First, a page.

THE BLOG

Why It's Not Always Fun At Christmas

27/11/2017 16:35 GMT | Updated 27/11/2017 16:35 GMT
6 months pregnant

Christmas scares me....

I’m not going to lie. Every Christmas is the same. It starts not long after Henry’s birthday. I can remember everything as if it was yesterday.

So here it goes.

I had a tricky pregnancy. By the end I was so swollen I was in and out of hospital every day for the last few weeks. Each day I was told, “Come back tomorrow we will definitely induce you then.”

That never happened. Henry was 17 days late. I had to have a emergency C section as they lost his heart beat.

I had said through out the pregnancy I do not want a C section. I wouldn’t watch the births in antenatal class. Or look in the operation room when we did the look around the ward.

But I coped really well. It was like a dream. As soon as I held Henry I knew it was all worth it.

I was doing so well. I took to motherhood like it was second nature.

I had never wanted children. Never thought about having a baby. I just wasn’t really that interested. I enjoyed my life. Being a party animal. Smoking weed and taking other substances and drinking far too much. I worked in sales and I was bloody good at it.

When I found out I was four months pregnant it came out of the blue, I was shocked and scared. Very very scared.

But I was doing it. I was loving it. It was beautiful. My life was perfect. We had a nice flat, Craig had a good job and we both had Henry.

Henry was the first grandchild. We were all looking forward to this Christmas.

We walked to my dad’s house pushing Henry is his pram and talking about how great things were going.

Henry was only a month and one day old on Christmas day 2004. He slept most of the day. It was so nice to see everyone so happy and together.

The day went on I had had about three wines throughout the day. Harry Potter was on the telly. It was 5pm.

I came over cold. Freezing cold. I felt dizzy. I tried to talk but whatever I said didn’t make sense. Dad said get some air and a coffee. Which I did but I couldn’t walk straight, Craig had to help me get outside. Peter my brother-in-law brought me out a coffee. I went to take it with my right hand and the cup smashed and coffee went all over me.

I started laughing. Everyone thought I had drunk too much. I hadn’t drunk in quite a while. It was the obvious cause.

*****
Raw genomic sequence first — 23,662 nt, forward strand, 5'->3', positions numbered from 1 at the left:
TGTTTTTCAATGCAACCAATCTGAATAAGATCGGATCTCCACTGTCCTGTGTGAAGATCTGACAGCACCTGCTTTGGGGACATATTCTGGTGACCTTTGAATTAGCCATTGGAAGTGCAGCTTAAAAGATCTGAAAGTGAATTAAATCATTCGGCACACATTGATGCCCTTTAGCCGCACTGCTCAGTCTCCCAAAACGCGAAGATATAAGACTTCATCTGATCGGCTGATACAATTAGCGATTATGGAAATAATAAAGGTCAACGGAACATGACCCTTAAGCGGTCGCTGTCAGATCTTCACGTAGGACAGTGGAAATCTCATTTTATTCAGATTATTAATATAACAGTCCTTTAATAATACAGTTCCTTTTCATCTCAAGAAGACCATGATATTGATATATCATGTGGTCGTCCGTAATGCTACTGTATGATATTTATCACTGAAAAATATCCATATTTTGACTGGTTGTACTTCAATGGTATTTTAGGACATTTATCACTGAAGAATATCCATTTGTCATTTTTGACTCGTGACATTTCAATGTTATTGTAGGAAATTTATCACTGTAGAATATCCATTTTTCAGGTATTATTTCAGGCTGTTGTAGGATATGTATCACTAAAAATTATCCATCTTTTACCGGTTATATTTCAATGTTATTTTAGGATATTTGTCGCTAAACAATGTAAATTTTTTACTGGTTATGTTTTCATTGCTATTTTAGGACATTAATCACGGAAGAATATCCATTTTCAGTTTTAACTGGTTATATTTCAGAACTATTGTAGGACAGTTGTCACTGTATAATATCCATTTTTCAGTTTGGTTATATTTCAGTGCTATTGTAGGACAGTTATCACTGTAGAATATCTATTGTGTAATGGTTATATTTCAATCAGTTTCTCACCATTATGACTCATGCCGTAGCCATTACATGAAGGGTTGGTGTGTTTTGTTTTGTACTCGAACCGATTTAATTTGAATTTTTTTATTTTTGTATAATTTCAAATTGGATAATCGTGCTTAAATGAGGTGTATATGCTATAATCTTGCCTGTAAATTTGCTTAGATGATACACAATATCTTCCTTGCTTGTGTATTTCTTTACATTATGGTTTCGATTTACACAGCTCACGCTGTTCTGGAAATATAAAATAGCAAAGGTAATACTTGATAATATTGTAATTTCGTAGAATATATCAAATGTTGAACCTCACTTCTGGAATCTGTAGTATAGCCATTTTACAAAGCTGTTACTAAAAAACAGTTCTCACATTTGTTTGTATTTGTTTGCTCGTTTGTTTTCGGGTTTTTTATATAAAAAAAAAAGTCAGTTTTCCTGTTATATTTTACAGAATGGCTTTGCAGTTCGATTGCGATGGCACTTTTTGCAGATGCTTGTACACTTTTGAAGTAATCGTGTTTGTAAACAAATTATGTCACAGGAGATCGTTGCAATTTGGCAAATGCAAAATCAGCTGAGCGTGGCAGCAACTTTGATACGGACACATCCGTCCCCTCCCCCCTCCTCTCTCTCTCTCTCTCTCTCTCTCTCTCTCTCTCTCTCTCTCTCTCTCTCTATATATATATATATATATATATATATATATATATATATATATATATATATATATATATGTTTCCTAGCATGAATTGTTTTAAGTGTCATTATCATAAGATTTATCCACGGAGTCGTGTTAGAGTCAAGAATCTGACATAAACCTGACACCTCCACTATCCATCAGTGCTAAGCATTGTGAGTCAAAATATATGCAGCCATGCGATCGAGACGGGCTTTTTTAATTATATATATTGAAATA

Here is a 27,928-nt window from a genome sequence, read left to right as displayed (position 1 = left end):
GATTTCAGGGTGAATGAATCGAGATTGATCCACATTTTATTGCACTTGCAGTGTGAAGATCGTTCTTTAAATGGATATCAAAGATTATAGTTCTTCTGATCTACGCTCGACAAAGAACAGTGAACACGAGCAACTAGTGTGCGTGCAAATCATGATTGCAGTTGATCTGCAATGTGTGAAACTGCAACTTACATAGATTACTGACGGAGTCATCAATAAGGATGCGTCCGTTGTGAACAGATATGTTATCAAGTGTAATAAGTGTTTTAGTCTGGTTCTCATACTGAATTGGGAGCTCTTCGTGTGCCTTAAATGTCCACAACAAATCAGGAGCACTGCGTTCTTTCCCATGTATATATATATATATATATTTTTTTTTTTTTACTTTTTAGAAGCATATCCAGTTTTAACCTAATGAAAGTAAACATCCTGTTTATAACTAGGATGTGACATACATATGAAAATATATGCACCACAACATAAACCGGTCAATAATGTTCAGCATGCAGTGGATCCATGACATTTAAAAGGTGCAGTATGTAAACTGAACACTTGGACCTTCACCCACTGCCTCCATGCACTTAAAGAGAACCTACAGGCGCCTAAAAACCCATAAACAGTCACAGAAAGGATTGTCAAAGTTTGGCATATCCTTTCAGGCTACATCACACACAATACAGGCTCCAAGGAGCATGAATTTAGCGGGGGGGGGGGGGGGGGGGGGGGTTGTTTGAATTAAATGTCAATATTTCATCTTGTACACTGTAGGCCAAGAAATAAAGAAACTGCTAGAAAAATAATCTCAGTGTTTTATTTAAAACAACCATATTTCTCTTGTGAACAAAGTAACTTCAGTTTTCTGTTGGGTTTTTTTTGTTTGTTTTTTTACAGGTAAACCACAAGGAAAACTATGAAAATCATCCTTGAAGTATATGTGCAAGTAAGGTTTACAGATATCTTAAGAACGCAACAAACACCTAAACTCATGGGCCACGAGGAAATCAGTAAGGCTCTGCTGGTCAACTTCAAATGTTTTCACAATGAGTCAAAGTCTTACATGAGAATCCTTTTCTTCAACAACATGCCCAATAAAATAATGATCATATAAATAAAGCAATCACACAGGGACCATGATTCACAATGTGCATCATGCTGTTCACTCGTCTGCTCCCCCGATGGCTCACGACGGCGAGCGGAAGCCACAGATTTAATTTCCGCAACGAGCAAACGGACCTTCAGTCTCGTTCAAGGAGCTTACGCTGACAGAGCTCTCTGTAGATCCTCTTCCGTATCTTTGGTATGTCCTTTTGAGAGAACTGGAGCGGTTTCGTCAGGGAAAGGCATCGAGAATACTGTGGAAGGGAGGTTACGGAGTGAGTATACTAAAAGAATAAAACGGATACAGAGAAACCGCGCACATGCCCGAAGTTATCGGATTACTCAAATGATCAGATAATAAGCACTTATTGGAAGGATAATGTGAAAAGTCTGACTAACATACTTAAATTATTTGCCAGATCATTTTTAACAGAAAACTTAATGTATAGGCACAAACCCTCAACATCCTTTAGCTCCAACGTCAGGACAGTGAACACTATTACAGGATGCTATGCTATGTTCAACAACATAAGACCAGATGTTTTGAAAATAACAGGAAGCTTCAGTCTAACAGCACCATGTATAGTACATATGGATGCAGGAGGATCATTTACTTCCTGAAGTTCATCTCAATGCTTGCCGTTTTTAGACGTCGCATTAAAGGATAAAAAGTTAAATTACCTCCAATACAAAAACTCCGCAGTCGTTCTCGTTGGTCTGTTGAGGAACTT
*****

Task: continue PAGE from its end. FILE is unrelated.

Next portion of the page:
My mum drove me, Craig and Henry home. She had to undress me and put me to bed.

I remember Craig saying to mum, “Don’t worry I will do the night time feeds. Let Anna have a night off “

The way I was laid on the bed meant Craig couldn’t get in the bed. He slept on the sofa. Henry’s cries woke me at some point on the night. I fell out of bed and was calling Craig for what felt like hours but it was only minutes. He helped me up and put me back to bed.

It wasn’t until boxing day. When Sophie my sister and Peter came round to drop off my presents as I had left them all at my dad’s. There were voices all around me. But I didn’t know where they were coming from. My bedroom was filled with people and I didn’t know what was happening. I could speak but I couldn’t get my words out. I was scared.

The ambulance staff had to get me down three flights of stairs. I thought I was saying to them, ‘I’m so sorry you have to take me down all these stairs’, but I wasn’t.

They told me to rest. While telling my family they thought I had had a stroke. Nobody believed them.

Strokes happen to old people not a 24 year old who has just given birth.

Because it was Boxing Day the hospital was not running with full staff. They had no-one to operate the MRI machine .

My parents demanded that I was moved to a hospital that had full staff.

But first off I had to express milk. A nurse came and did it. My boobs were so sore and painful and it hurt so much. They stopped when they realised Henry could not drink the milk as I was on some serious medications.

I was taken to Addenbrooke’s in Cambridge by ambulance blue light all the way. I had been going in and out consciousness.

But I remember the MRI machine. It was loud. My mum came in with me as I was hysterical by this point. They put me in the machine and kept saying stay still Anna. But I couldn’t. They then looked at the images and realised I had hair pins in my hair so I had to go back In. It was decided that they would sedate me.

The next few weeks are a bit of a blur if I am honest. I was put in and out of a hoist to move me as I couldn’t move myself. That was scary. Daily visits from Drs pointing at their belts and watches and asking me what they were called. I knew what they were but I couldn’t say what they were.

I cried uncontrollably every day. Every moment I was awake

But I never said ‘why me?’

I was desperate. Scared. Frightened. In a matter of weeks I was a shell of the fun loving person I once was.

After two weeks I was moved back to the first hospital and on to the stroke unit. I somehow felt at ease there, I knew they would help me. I felt safe there.

I then spent the next five months on the stroke unit. I became part of the team. I was treated so well you could not ask for better. What I remember is looking out of the window each night and seeing how each night it got a little lighter. Each day was not so dark.

I will leave my story here.

But if you see me over Christmas and I’m tearful or not talking much. It’s not because I’m sad. I’m reflecting on the person I have become. I’m thinking about what I have achieved. I’m appreciating my family and friends.

I find it hard that I can remember all of that so clear it’s as if it’s happening now. But I can’t remember what I did last week

Victoria Brood
happy holidays